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Drugs & Medication


Aldosterone antagonists | Loop diuretics | Osmotic diuretics - Sorbitol | Potassium-sparing diuretics | Thiazides

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A diuretic (colloquially called a water pill) is any drug or herb that elevates the rate of bodily urine excretion (diuresis). Diuretics also decrease the extracellular fluid (ECF) volume, and are primarily used to produce a negative extracellular fluid balance. Caffeine, cranberry juice and alcohol are all weak diuretics.


In medicine, diuretics are used to treat heart failure, liver cirrhosis, hypertension and certain kidney diseases. Diuretics alleviate the symptoms of these diseases by causing sodium and water loss through the urine. As urine is produced by the kidney, sodium and water which cause edema related to the disease move into the blood to replace the volume lost as urine, thereby reducing the pathological edema. Some diuretics, such as acetazolamide, help to make the urine more alkaline and are helpful in increasing excretion of substances such as aspirin in cases of overdose or poisoning.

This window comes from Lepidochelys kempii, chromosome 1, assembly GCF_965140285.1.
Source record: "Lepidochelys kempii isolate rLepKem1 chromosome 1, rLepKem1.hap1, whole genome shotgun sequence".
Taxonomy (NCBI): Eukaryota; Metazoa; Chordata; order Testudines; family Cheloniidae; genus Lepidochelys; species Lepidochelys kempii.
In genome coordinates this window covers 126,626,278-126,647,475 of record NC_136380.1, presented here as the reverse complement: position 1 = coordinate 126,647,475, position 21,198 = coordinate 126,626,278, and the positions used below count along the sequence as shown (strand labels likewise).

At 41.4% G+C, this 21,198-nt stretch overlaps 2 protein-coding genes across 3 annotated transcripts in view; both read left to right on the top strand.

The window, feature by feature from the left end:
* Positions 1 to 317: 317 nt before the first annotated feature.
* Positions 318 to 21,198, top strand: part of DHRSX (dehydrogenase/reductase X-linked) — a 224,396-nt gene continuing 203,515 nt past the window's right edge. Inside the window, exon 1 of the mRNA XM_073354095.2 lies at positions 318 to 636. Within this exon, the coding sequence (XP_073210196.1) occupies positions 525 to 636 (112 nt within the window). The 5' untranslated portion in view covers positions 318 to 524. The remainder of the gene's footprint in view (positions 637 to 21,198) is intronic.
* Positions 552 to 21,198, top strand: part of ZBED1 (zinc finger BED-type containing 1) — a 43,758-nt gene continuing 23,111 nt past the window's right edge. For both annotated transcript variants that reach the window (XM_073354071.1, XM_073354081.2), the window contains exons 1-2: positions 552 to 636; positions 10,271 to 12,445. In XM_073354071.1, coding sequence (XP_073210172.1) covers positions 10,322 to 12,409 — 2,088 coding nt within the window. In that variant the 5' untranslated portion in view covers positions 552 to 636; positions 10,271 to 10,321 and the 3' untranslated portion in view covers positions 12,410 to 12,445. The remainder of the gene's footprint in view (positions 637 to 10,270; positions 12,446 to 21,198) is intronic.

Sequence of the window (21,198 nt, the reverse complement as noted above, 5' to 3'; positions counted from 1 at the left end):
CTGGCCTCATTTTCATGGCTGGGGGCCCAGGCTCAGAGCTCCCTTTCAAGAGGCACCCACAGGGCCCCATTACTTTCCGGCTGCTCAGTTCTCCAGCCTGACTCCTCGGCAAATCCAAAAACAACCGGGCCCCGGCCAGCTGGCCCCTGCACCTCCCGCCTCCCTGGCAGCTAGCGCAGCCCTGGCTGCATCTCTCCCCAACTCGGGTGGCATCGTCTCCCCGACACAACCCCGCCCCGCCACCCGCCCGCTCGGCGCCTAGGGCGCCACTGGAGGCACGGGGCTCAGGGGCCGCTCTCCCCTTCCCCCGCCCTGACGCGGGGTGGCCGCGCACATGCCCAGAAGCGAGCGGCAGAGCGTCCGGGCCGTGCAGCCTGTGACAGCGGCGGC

The antihypertensive actions of some diuretics (thiazides and loop diuretics in particular) are independent of their diuretic effect. That is, the reduction in blood pressure is not due to decreased blood volume resulting from increased urine production, but occurs through other mechanisms and at lower doses than that required to produce diuresis. Indapamide was specifically designed with this is mind, and has a larger therapeutic window for hypertension (without pronounced diuresis) than most other diuretics.

Mechanism of action

Classification of common diuretics and their mechanisms of action
Agent Group Examples Mechanism
- Ethanol, Water inhibits vasopressin secretion
Acidifying salts CaCl2, NH4Cl  
Arginine vasopressin
receptor 2 antagonists
amphotericin B, lithium citrate inhibit vasopressin's action on nephron's collecting duct
Carbonic anhydrase inhibitors acetazolamide, dorzolamide inhibit H+ secretion, resultant promotion of Na+ and K+ excretion
Loop diuretics bumetanide, ethacrynic acid, furosemide, torsemide inhibit the cotransporter in the medullary thick ascending limb of the loop of Henle
Osmotic diuretics glucose, mannitol promote osmotic diuresis
Potassium-sparing diuretics amiloride, spironolactone, triamterene inhibition within collecting ducts of Na+-K+ exchange: Spironolactone inhibits aldosterone action, Amiloride inhibits epithelial sodium channels
Thiazides bendroflumethiazide, hydrochlorothiazide inhibit Na+/Cl- reabsorption from nephrons' distal convoluted tubules
Xanthines caffeine, theophylline inhibit tubular reabsorption of Na+, increase glomerular filtration rate

Chemically, diuretics are a diverse group of compounds that either stimulate or inhibit various hormones that naturally occur in the body to regulate urine production by the kidneys.

Alcohol produces diuresis through modulation of the vasopressin system.

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